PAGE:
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What's in Trump's Tax Reform?(Individual)

IRS notice

Oct 12, 2017

The GOP’s framework for tax reform is big news right now, but most newscasters can’t seem to get the facts straight. So, here is a little round-up of the proposed changes affecting individual tax returns, but keep in mind these are proposals and not law until passed by Congress and signed by the president. Also, there is controversy around some of the proposed changes, so we can expect any tax reform legislation, if passed, to be different from the original framework described here.

Based on comments by administration insiders as well as the number of details that need to be worked out, even if passed, it is unlikely that the changes will apply retroactively to 2017.


Tax Brackets  


The plan would only have three tax brackets: 12, 25 and 35 percent.


Standard Deductions and Exemptions  

GOP proposes to simplify the tax law to combine the standard deduction and exemption. No additional deduction for 65 and over or blind. To understand how this would play out, let’s compare taking the standard deduction and exemption under the current regime to that of the proposed change for a variety of family combinations.

                                          Current Regime                                                                 Proposed Change
Single Taxpayer
With No Dependents                   $10,400                                                                         $12,000

Single Taxpayer   
With 2 Dependents                    $18,500                                                                         $12,000

Married Joint
With No Dependents                  $20,800                                                                         $24,000

Married Joint
With 2 Dependents                    $28,900                                                                         $24,000

Married Joint
With 4 Dependents                    $37,000                                                                         $24,000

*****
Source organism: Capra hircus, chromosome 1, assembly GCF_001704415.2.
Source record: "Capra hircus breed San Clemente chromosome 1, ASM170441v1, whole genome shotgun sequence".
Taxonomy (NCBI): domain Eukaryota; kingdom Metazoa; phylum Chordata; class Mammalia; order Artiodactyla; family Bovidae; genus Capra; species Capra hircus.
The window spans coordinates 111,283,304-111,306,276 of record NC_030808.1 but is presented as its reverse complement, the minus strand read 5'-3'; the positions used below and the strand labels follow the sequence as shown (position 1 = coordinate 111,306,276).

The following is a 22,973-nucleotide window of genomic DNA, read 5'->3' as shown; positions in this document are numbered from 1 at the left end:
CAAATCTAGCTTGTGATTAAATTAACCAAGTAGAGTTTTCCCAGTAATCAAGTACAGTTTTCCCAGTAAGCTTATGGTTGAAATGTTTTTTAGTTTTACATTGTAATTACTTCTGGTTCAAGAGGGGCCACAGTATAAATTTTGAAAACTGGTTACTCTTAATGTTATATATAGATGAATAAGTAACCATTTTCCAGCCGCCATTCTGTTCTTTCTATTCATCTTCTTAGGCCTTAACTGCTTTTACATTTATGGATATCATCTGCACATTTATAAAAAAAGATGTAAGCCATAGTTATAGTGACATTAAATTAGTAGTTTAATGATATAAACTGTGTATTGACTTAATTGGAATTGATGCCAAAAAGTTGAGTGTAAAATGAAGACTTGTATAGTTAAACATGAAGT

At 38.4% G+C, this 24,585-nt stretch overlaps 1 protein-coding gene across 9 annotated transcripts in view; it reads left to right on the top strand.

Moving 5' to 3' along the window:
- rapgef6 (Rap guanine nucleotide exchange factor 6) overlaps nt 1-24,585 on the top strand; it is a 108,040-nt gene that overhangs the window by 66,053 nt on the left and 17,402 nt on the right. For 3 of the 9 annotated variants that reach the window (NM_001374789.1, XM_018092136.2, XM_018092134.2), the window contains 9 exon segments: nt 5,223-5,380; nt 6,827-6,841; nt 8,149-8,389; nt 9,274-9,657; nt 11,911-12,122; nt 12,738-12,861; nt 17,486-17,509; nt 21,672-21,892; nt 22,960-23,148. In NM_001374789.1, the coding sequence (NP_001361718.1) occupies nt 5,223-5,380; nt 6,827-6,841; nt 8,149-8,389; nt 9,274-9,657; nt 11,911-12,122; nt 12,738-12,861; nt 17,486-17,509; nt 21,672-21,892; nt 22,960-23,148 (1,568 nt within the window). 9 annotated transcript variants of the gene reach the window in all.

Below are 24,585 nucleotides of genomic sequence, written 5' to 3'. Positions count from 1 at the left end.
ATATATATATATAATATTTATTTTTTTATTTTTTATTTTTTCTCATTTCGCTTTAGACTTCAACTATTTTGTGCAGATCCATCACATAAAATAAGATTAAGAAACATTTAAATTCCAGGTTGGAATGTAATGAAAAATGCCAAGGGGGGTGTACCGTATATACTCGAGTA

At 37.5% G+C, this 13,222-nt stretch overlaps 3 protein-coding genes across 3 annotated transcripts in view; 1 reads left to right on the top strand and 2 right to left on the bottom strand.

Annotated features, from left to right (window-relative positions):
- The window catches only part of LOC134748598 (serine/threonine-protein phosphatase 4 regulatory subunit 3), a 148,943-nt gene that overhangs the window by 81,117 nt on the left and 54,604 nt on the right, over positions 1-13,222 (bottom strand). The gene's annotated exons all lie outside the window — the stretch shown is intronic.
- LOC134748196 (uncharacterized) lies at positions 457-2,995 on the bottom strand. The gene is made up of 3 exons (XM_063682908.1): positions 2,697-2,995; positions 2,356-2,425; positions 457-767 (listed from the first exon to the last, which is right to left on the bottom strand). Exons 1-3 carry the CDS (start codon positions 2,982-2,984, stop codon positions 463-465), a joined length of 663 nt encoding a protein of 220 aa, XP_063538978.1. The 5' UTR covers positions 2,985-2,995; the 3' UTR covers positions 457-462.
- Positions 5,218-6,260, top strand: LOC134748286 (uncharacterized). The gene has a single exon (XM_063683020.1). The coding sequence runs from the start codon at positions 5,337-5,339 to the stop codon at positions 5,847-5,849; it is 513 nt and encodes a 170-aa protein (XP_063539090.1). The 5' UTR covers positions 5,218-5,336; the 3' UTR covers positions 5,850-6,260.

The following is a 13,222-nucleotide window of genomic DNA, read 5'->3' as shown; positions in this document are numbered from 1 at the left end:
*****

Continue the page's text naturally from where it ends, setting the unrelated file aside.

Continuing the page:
As you can see, the proposed change favors a smaller family size, but this is supposed to be compensated for with a larger and partially refundable child tax credit, as discussed below.


Itemized Deductions

Medical deduction, state income tax deduction, and property tax deduction would be repealed under GOP proposal. Itemized deduction will be a limit to home mortgage interest and charitable contributions. This is not sitting well with states with income tax, especially those from CA, NJ, and NY – states with the highest state and local taxes.


Child Tax Credit


The CTC will be increased although it is unclear by exactly how much. CTC is supposed to be enhanced, so it's available to the middle-income family.

Work, Education, and Retirement Benefits


GOP plan to repeal of many of these provisions to make the system simpler.


 AMT and Estate Tax


Both will be repealed if GOP has their way.

Will You Benefit From the Reform?


From the current proposal,  families in the existing 10 percent bracket will be better off. However, right now, the GOP framework is so vague, it's hard to tell if middle-income class people will be better off and if so, how much better off. We will have to wait and see.


But keep in mind that these are only proposed changes, and there is no guarantee they will become law. If you have any questions, please give this office a call.


Circular 230:The articles are for general information only. In accordance with IRS Circular 230 they are not considered tax opinions for purposes of relying on such statements in any challenge of the reporting of the above transaction by the IRS. If a full tax opinion is required certain procedures must be met . Also there is a significant cost for a full tax opinion to meet the requirements of Circular 230.

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